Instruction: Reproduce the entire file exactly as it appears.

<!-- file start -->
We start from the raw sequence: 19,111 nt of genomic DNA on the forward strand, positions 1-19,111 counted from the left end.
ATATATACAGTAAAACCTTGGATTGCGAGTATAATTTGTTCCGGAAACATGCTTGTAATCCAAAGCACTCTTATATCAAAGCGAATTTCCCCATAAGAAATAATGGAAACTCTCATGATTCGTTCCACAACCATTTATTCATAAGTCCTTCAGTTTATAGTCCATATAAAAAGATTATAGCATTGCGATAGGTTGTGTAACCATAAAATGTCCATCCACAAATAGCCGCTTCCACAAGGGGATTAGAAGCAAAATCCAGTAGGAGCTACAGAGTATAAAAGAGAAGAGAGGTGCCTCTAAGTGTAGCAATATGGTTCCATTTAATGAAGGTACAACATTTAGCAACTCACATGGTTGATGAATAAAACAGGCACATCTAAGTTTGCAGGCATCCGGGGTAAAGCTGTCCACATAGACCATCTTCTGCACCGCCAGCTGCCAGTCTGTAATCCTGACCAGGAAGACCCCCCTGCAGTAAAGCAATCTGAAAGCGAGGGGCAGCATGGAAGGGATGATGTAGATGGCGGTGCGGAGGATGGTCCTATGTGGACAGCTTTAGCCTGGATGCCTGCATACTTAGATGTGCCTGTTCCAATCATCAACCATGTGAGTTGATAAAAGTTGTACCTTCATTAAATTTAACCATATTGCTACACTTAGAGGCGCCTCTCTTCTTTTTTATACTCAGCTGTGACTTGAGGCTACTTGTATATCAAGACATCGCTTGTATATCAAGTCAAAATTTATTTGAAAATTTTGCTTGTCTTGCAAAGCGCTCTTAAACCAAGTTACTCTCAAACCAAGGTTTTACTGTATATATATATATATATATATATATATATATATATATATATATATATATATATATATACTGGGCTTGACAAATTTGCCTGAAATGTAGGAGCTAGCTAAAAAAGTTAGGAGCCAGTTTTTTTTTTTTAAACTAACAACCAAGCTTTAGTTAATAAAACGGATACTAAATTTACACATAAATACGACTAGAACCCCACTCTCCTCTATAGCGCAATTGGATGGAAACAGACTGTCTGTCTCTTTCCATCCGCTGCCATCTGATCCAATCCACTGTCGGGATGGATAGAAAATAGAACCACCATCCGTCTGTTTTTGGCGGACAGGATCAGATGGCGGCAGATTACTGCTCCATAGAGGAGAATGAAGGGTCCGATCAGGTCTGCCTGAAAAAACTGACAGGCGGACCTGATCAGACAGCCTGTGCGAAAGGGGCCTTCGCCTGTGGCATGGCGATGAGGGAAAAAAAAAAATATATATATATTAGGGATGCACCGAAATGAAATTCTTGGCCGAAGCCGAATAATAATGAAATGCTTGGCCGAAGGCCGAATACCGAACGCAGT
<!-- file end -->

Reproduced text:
We start from the raw sequence: 19,111 nt of genomic DNA on the forward strand, positions 1-19,111 counted from the left end.
ATATATACAGTAAAACCTTGGATTGCGAGTATAATTTGTTCCGGAAACATGCTTGTAATCCAAAGCACTCTTATATCAAAGCGAATTTCCCCATAAGAAATAATGGAAACTCTCATGATTCGTTCCACAACCATTTATTCATAAGTCCTTCAGTTTATAGTCCATATAAAAAGATTATAGCATTGCGATAGGTTGTGTAACCATAAAATGTCCATCCACAAATAGCCGCTTCCACAAGGGGATTAGAAGCAAAATCCAGTAGGAGCTACAGAGTATAAAAGAGAAGAGAGGTGCCTCTAAGTGTAGCAATATGGTTCCATTTAATGAAGGTACAACATTTAGCAACTCACATGGTTGATGAATAAAACAGGCACATCTAAGTTTGCAGGCATCCGGGGTAAAGCTGTCCACATAGACCATCTTCTGCACCGCCAGCTGCCAGTCTGTAATCCTGACCAGGAAGACCCCCCTGCAGTAAAGCAATCTGAAAGCGAGGGGCAGCATGGAAGGGATGATGTAGATGGCGGTGCGGAGGATGGTCCTATGTGGACAGCTTTAGCCTGGATGCCTGCATACTTAGATGTGCCTGTTCCAATCATCAACCATGTGAGTTGATAAAAGTTGTACCTTCATTAAATTTAACCATATTGCTACACTTAGAGGCGCCTCTCTTCTTTTTTATACTCAGCTGTGACTTGAGGCTACTTGTATATCAAGACATCGCTTGTATATCAAGTCAAAATTTATTTGAAAATTTTGCTTGTCTTGCAAAGCGCTCTTAAACCAAGTTACTCTCAAACCAAGGTTTTACTGTATATATATATATATATATATATATATATATATATATATATATATATATATATATATACTGGGCTTGACAAATTTGCCTGAAATGTAGGAGCTAGCTAAAAAAGTTAGGAGCCAGTTTTTTTTTTTTAAACTAACAACCAAGCTTTAGTTAATAAAACGGATACTAAATTTACACATAAATACGACTAGAACCCCACTCTCCTCTATAGCGCAATTGGATGGAAACAGACTGTCTGTCTCTTTCCATCCGCTGCCATCTGATCCAATCCACTGTCGGGATGGATAGAAAATAGAACCACCATCCGTCTGTTTTTGGCGGACAGGATCAGATGGCGGCAGATTACTGCTCCATAGAGGAGAATGAAGGGTCCGATCAGGTCTGCCTGAAAAAACTGACAGGCGGACCTGATCAGACAGCCTGTGCGAAAGGGGCCTTCGCCTGTGGCATGGCGATGAGGGAAAAAAAAAAATATATATATATTAGGGATGCACCGAAATGAAATTCTTGGCCGAAGCCGAATAATAATGAAATGCTTGGCCGAAGGCCGAATACCGAACGCAGT